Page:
American Sniper portrays the feeling of a decent American fighting a hidden enemy he perceives as savage. Kyle sees the world black and white, maybe otherwise he would have not survived. It is ironic that this movie gets hated or loved by people, on both side of the spectrum exactly because the can’t see gray either.

I’ve seen the movie “American Sniper” and I’ve read the book. Politically, I am opposed to the US interventionism, it was a disaster for everybody concerned, and it ended in a fiasco. The book is also no world literature, but it a very honest account.  His wife added from time to time a short, psychologically interesting personal note. I can’t decide, wether Kyle is the prototype of the banality of the evil or of the  banality of the good. The film is therefore a well-made contemporary document. Nothing more, nothing less. But after the film some seem to sense a change.
 Kyle himself despised the Iraqis and their country. I think, deep inside he knows that he is just a mercenary for the powerful in an increasing sick US society. In an interesting flashback scene, his dad claims there are three kinds of people in the world: sheep, wolves, and sheepdogs. The sheepdogs are the ones who protect the sheep from the wolves. The idea becomes a metaphor for who Kyle becomes and the role he wants to play in the US military. Wolves, Sheep and Shepherds – not far from the truth. It’s no irony, but cynicism or reality,  that the real Kyle was killed by a Marine with post-traumatic stress disorder, who has never seen combat. Neither Wolf nor sheep, nor shepherd.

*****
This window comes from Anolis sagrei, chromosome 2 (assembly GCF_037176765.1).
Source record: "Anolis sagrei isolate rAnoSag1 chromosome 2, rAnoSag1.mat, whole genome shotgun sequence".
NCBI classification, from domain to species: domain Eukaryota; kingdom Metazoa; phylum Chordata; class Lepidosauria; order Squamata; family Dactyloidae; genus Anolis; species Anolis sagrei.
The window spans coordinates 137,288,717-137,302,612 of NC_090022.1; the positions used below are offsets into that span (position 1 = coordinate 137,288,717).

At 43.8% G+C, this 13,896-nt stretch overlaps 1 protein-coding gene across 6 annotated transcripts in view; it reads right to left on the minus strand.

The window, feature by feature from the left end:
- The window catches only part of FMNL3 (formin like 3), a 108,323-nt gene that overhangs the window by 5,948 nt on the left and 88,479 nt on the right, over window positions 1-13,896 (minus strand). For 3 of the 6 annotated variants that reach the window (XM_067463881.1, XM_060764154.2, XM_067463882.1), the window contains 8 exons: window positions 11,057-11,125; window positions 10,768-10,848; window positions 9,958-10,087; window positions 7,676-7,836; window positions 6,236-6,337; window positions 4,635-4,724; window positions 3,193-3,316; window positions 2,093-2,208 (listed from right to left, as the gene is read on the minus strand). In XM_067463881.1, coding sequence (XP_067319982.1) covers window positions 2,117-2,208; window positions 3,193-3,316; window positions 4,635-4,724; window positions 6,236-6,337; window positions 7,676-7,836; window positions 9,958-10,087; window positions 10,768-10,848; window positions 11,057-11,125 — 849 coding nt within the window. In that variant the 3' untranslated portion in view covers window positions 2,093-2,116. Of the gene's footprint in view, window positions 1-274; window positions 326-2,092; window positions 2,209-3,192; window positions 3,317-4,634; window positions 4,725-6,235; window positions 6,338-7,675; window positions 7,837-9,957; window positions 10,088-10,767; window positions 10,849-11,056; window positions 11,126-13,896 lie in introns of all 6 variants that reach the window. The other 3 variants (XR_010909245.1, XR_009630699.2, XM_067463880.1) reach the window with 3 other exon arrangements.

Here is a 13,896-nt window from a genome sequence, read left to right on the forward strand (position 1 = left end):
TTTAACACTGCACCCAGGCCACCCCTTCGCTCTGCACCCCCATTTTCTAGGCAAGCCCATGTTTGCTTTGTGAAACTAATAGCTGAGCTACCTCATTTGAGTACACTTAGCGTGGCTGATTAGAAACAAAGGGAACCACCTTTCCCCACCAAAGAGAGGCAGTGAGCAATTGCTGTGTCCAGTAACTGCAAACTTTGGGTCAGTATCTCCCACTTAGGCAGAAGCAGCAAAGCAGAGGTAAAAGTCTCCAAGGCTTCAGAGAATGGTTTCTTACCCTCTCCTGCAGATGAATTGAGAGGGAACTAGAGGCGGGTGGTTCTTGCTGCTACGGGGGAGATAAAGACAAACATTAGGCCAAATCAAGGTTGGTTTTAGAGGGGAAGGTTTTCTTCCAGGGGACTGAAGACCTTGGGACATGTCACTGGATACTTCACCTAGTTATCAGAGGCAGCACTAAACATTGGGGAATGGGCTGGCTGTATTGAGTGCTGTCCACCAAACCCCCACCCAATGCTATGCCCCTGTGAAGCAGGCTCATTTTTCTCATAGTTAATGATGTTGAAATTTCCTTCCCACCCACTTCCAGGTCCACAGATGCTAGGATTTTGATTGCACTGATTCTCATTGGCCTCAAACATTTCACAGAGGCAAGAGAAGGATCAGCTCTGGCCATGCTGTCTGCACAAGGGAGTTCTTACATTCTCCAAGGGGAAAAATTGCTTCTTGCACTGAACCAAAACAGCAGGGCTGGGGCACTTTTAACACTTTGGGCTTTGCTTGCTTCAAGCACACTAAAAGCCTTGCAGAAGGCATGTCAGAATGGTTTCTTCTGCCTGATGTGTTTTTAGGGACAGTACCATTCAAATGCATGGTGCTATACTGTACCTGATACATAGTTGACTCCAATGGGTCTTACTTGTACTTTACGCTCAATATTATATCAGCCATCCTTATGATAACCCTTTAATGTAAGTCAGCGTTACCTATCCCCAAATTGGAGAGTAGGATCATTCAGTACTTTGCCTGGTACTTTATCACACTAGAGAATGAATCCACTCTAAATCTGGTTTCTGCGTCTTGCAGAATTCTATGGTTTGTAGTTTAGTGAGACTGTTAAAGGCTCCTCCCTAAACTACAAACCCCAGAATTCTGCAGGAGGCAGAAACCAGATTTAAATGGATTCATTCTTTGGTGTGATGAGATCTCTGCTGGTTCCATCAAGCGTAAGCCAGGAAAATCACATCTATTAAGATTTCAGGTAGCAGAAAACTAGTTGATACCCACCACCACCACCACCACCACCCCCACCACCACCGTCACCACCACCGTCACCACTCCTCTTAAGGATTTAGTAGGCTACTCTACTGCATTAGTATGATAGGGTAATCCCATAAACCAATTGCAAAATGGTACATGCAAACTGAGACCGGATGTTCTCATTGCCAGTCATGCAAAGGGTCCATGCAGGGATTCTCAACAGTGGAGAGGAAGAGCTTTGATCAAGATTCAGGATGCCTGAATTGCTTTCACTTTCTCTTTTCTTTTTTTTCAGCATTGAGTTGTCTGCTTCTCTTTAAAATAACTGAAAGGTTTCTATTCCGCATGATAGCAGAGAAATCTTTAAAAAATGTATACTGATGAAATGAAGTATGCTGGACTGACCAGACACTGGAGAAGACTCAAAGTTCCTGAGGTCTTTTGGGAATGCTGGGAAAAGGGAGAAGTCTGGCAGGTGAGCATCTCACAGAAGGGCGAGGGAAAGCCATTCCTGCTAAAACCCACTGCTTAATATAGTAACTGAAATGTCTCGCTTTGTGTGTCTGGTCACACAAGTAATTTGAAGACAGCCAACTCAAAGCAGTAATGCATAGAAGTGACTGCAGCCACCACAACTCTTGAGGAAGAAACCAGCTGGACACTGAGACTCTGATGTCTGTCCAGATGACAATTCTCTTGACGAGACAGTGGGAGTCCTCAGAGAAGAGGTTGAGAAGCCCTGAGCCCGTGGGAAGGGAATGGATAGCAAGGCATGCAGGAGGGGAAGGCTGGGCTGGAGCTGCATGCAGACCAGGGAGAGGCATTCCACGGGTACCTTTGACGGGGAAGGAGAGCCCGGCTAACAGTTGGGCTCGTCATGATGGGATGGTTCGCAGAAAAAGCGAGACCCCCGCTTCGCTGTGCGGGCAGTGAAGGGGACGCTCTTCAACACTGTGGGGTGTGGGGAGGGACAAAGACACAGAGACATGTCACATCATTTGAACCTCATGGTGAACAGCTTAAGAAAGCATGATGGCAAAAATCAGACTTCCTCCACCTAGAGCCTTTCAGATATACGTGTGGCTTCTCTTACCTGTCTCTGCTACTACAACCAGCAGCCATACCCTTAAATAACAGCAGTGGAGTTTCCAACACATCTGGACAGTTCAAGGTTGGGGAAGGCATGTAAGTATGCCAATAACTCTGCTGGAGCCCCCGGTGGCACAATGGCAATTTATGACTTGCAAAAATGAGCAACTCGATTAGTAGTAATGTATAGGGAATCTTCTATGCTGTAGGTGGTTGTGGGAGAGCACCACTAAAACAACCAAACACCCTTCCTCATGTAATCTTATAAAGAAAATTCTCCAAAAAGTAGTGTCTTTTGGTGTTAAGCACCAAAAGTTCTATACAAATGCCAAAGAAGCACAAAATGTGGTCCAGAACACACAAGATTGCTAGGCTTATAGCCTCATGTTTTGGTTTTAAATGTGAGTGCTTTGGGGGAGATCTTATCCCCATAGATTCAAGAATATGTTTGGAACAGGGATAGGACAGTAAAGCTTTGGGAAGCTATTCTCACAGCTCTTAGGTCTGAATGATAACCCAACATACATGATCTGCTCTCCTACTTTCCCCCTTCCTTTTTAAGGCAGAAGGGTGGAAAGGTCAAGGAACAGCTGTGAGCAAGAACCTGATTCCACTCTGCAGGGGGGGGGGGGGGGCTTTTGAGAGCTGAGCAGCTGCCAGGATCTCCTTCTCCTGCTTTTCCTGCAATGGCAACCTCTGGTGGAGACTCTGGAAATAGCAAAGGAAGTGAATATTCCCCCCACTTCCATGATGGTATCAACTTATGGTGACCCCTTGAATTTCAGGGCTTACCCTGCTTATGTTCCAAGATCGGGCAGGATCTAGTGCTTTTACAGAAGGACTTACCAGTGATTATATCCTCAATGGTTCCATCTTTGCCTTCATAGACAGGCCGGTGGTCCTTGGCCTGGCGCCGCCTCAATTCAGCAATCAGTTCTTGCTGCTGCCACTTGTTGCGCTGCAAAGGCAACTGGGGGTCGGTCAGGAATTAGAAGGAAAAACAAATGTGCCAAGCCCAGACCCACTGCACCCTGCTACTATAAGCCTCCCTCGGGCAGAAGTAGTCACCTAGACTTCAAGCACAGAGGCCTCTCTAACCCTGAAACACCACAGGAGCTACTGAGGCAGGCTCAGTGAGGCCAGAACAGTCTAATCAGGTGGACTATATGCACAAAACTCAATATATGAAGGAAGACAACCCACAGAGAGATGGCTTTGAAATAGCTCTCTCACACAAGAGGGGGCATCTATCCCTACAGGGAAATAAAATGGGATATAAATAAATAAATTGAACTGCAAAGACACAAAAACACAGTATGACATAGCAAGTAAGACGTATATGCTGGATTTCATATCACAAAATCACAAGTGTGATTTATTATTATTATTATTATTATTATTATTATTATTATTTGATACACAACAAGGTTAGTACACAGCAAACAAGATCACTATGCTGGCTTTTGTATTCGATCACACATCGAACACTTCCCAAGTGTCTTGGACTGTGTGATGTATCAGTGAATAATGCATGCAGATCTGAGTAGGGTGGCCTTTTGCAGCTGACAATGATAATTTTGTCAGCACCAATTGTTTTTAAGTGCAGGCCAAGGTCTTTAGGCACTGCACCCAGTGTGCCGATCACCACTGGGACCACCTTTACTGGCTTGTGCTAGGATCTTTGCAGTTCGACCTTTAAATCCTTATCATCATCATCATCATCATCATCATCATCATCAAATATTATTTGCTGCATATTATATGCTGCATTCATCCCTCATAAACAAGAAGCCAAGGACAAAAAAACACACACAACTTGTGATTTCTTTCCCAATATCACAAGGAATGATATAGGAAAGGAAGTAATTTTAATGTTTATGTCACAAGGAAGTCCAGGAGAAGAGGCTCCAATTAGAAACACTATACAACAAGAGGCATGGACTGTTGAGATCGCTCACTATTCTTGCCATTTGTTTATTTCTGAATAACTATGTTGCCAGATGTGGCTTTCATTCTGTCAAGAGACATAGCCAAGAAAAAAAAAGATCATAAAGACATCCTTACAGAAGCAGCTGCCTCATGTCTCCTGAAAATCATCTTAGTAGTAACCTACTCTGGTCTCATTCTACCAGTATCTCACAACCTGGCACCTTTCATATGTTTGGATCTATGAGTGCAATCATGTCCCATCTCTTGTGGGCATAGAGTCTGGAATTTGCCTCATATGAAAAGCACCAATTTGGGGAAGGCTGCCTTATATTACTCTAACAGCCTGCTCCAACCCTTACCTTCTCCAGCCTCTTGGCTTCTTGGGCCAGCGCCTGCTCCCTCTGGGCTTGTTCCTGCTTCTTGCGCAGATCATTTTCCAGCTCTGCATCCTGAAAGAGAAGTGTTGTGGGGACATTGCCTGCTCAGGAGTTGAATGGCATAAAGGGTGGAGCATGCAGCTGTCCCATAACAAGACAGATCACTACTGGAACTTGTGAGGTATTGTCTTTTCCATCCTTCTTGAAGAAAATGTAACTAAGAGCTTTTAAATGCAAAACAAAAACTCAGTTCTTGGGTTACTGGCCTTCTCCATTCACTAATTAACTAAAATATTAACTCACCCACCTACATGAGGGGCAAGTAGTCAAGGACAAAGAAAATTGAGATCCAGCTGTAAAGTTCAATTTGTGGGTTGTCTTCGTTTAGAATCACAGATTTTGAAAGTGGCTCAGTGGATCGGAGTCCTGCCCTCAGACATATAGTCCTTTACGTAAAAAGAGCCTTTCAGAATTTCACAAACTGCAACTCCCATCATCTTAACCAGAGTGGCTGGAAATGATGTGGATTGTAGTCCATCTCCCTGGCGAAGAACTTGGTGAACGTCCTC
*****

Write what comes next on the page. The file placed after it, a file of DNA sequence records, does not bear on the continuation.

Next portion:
Chris Kyle was a SEAL and a Texan. He went to war because he believed in his country, believed his president is asked of him and that he would help the citizens in the United States. His country sent him to do a job, and he did it. In WW II 10% if the soldiers were mercenaries, in Vietnam already 50% in Iraq I and Afghanistan 70% of those who fought were expendable .  Actually also the regulars are. As veteran’s they are discarded. The film focuses on Chris Kyle, an outstanding Navy Seal sniper who began as a would-be rodeo star who had experience hunting and shooting when he was young. I After having failed at being a rodeo star, Kyle signs up for military service in the wake of the 9/11 attacks.
The film chroniclesfour of Kyle’s tours-of-duty in the Middle East. During each mission, his role as a sniper is primarily toassist his fellow ground soldiers, sometimes with them on the ground, while at other times in hidden places, usually atop small buildings. In one mission, they are assigned the impossible task of finding AbuMusabal-Zarqawi, one of the primary heads ofAl-Quaeda. In probably the most disturbing sequence, Kyle and his fellow soldiers sporting heavy-duty automatic firearms enter houses looking forZarqawi. One older man with his family claims to have information, but for a price. Then a scene or two later,Al-Quaeda operatives, in particular one nicknamed “the Butcher”, force the family to pay a deadly price for speaking with the enemy. Instead of receiving payment for their information, the family receives theultimate punishment. And yet, the scenes play out such that they have no choice but tocooperate with the Americans and yet are pressuringAl-Quaeda to retaliate against them, at least from the terrorists’ point of view.Another fascinating element of the film is Kyle’s “mirror”, an individual on the other side who has a similar position and/or ability to Kyle. Kyle realizes a sniper is taking out American soldiers and other combatants at nearly the same success rate as himself. As the enemy sniper starts shooting US soldiers, it seems that he is acting in the same way as the American snipers. The films shows how both sides are brought closely together. Could it be that they are becoming almost indistinguishable? Essentially, Kyle has found his middle-eastern counterpart, a sniper with the same abilities as his own, except he is a “savage”. Kyle and the American soldiers then realize they are engaged in a violent chess match in which Kyle and his counterpart-enemy are the most deadly pawns on the board. Not a real propaganda movie, waving the American flag, as so many claim.